He was the first of many newsmen staking out the house that night, hoping to interview Arthur. But Patrick had to keep him under wraps and hide him until his own newspaper came out the following day. So there was no trace of him or Arthur. Eventually they drove into the garage, and Arthur uncoiled himself from the floor in the back seat. The only food in the house after our holiday was eggs, so his first meal of freedom was scrambled eggs and red wine.

Half way through he wanted to ring the prime minister, to thank him for the pardon. We heard the operator ask who was calling, and Arthur replying Arthur Thomas for Mr Muldoon, and the operator slammed down the receiver thinking it was a hoax!  With some fast talking Patrick managed to get Muldoon on the line to talk to Arthur.

Both men then drove off to Arthur’s sister’s house where he stayed the night untroubled by newsmen. He came out of the bedroom, carrying the flowered sheet from his bed, asking if this was a joke. So many things had changed during his eight years in jail, and flowered sheets were one of them.

When a film was made of Yallop’s book, in which Patrick was written out of all that had transpired, the last scene is of Arthur’s eight brothers and sisters running hand- in- hand across a field to meet him. But it wasn’t like that.

In the morning, Patrick took him to his parents who had been running Arthur’s farm for him. As they drove up to the house, the door opened, and Ivy, his old mother, flung her arms around him, crying,” My boy, my boy.” His father, kindly, patient, Job-like, stood in the door, and said to his son: “Where the hell have you been?” a question which had many meanings. It was a deeply moving moment of quiet joy.

A few months later the Prime Minister did something that split the country and communities,  families and friendships. In a rugby mad country, he refused to honour the anti-apartheid agreements of the Commonwealth, and allowed the all- powerful Rugby Union to invite the South African rugby team, the Springboks, to tour this country for a series of test matches.

It sounds innocent enough, but it was betrayal of the anti-apartheid movement, and was an encouragement to racism in this country. The liberal, educated middle classes and town people who had marched years before in the fifties under the banner ‘No Maoris, no Tour’  when Maoris were refused their places in the visiting NZ team by South African authorities, now opposed this tour with all their might. The country folk and rugby die-hards passionately supported it. (Maoris were eventually allowed into South Africa as ‘honorary whites’)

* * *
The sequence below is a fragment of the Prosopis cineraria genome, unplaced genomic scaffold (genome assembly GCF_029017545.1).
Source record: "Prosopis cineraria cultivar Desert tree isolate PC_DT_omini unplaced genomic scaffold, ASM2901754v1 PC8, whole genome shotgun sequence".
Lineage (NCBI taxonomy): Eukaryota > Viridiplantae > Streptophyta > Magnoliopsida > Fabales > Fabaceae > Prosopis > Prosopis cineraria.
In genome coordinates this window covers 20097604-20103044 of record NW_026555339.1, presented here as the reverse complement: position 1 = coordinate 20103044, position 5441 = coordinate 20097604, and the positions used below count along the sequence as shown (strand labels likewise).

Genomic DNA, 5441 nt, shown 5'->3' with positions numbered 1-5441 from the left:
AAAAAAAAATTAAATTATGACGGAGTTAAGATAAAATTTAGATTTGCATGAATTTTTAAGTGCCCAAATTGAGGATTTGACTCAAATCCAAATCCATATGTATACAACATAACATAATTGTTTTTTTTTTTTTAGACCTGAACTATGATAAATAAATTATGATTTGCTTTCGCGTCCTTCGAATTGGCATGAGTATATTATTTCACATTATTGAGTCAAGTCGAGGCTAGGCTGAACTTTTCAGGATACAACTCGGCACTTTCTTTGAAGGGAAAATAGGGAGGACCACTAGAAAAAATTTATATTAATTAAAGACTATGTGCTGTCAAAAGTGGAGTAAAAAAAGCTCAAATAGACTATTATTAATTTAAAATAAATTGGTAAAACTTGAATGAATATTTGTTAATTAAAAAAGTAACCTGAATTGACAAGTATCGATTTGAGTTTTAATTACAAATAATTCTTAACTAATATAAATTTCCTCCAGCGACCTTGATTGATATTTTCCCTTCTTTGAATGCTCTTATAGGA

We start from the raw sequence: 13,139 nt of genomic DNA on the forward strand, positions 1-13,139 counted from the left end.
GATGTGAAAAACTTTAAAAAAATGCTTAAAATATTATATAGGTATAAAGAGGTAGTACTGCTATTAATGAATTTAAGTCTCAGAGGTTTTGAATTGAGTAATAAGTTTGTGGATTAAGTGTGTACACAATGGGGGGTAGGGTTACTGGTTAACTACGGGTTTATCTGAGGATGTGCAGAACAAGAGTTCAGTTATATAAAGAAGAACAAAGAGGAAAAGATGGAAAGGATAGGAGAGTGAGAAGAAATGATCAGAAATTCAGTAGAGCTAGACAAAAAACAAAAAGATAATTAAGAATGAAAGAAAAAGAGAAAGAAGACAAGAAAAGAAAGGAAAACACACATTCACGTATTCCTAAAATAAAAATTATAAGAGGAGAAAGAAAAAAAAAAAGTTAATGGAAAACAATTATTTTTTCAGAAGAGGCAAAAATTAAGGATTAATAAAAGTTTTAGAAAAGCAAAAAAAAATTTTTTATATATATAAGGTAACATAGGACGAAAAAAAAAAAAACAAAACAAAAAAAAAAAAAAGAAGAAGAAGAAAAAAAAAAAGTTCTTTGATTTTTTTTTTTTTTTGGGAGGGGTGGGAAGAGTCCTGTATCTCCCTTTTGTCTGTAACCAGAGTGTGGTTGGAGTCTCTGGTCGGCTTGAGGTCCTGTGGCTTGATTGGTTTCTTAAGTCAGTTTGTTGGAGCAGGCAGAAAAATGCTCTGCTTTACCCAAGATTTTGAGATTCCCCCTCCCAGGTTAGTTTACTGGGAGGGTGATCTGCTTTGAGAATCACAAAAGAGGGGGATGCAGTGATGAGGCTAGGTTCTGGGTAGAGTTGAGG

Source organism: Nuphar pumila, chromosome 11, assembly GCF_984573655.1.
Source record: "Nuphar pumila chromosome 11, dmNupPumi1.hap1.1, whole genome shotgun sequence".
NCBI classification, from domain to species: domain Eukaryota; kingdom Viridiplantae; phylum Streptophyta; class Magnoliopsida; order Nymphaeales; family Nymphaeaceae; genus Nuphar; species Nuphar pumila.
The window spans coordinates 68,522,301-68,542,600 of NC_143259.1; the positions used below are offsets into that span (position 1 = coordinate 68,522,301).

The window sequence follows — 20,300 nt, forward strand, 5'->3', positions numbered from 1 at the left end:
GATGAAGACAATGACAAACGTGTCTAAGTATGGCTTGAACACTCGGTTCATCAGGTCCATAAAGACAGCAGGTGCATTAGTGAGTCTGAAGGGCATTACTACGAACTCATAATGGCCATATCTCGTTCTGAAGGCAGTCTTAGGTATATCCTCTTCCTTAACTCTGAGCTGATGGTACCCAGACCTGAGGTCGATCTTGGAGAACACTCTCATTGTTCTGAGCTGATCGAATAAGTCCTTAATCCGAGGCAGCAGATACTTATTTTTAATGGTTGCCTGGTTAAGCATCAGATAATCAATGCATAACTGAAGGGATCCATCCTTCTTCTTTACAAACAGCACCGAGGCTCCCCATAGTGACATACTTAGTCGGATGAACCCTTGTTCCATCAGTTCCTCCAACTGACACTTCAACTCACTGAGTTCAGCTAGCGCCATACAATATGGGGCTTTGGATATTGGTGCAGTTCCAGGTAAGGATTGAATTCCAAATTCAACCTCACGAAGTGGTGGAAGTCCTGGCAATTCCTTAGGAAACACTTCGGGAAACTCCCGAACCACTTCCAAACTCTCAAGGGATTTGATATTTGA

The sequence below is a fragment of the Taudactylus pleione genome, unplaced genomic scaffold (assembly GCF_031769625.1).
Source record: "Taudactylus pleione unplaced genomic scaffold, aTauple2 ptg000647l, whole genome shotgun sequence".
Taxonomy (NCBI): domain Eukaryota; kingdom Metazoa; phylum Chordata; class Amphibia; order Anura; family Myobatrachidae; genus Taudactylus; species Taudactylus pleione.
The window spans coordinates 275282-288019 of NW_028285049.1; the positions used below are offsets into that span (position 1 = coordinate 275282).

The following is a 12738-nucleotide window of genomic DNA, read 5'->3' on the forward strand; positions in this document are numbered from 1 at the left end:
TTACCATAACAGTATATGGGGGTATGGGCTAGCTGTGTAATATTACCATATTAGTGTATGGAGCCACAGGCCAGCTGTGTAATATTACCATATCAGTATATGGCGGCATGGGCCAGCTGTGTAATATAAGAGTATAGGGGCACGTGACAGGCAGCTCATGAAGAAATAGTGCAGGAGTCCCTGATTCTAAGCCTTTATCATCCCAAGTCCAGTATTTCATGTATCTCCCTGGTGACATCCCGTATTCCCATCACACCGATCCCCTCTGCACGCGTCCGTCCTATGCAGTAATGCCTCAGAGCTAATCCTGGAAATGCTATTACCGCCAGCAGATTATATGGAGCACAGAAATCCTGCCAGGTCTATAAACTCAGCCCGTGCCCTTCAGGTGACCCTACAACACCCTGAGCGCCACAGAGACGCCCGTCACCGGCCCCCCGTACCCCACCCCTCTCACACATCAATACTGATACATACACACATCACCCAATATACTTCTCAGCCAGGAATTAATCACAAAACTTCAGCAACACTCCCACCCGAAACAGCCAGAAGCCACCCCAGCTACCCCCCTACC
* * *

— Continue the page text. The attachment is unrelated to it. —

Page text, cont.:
There were protest marches all over the country for months beforehand to ‘Stop the Tour”. Thousands of people who had never marched or protested before in their lives, old and young, fit or hobbling along on sticks, tried to make their voice against apartheid heard and ‘Stop the Tour”. The police countered with violent measures.

Friends – poets, painters, writers, psychiatrists, potters, architects, took to wearing crash helmets to protect their heads from the blows of police batons. One match in Hamilton had to be abandoned when protestors surged against the fence around the rugby field, and spilled onto the ground.

The match was cancelled, and enraged rugby fans sought out protestors and beat them up unmercifully. It was the most extraordinary episode in the history of a peaceful, law-abiding country. Like so many others, Patrick and I both marched and wrote against the tour. In our country community we were so completely ostracised that I took a book with me to read while everyone else was sociaising, when I had to attend school concerts in the village hall.

And Nelson Mandela, enduring his dark night of the soul in his prison cell on Robben Island, hearing of the protest marches half a world away, and that the match in Hamilton had been cancelled when protestors invaded the ground, felt as ‘if the sun had come out’.

Next week -what really happened to the murdered couple…

 Food for Threadbare Gourmets

 Because our forest is hidden away behind high heavy iron gates, with no fear of being caught by a breathalyser, we are able to indulge in an easy and old fashioned form of entertaining – drinks before dinner.

This recipe for red tinned salmon is a quick and easy dip, and good to eat with chilled white wine or rose. Use 50 gms of softened butter to 100gms of red salmon. Whip the butter together with half the salmon, and then stir in a clove of chopped garlic, a chopped spring onion, a teasp of finely chopped fresh dill, and the grated zest and juice  of half a lemon. Add the juice from the tin of salmon, and then flake the remaining salon and lightly stir into the mixture. Spread on rice crackers for gluten free guests or any other small cracker for guests to help themselves.

Food for Thought

Nothing is more satisfying than to write a good sentence. It is no fun to write lumpishly, dully, in prose the reader must plod through like wet sand. But it is a pleasure to achieve, if one can, a clear running prose that is simple yet full of surprises. This does not just happen. It requires skill, hard work, a good ear, and continued practice.                      Barbara Tuchman, historian






Filed under cookery/recipes, history, life and death, politics, Thoughts on writing and life, Uncategorized

18 responses to “A Pardon, Apartheid and Plagiarism

  1. Awesome ! Well done Patrick !
    You really must put all these posts into a book dear Valerie 🙂 ❤

    Liked by 1 person

  2. It is tempting to think that because NZ is small that what we do here, and what we have done here, is boring and inconsequential. I love reading that Nelson Mandela felt as if the sun had come out when he heard about the cancellation of the match in Hamilton.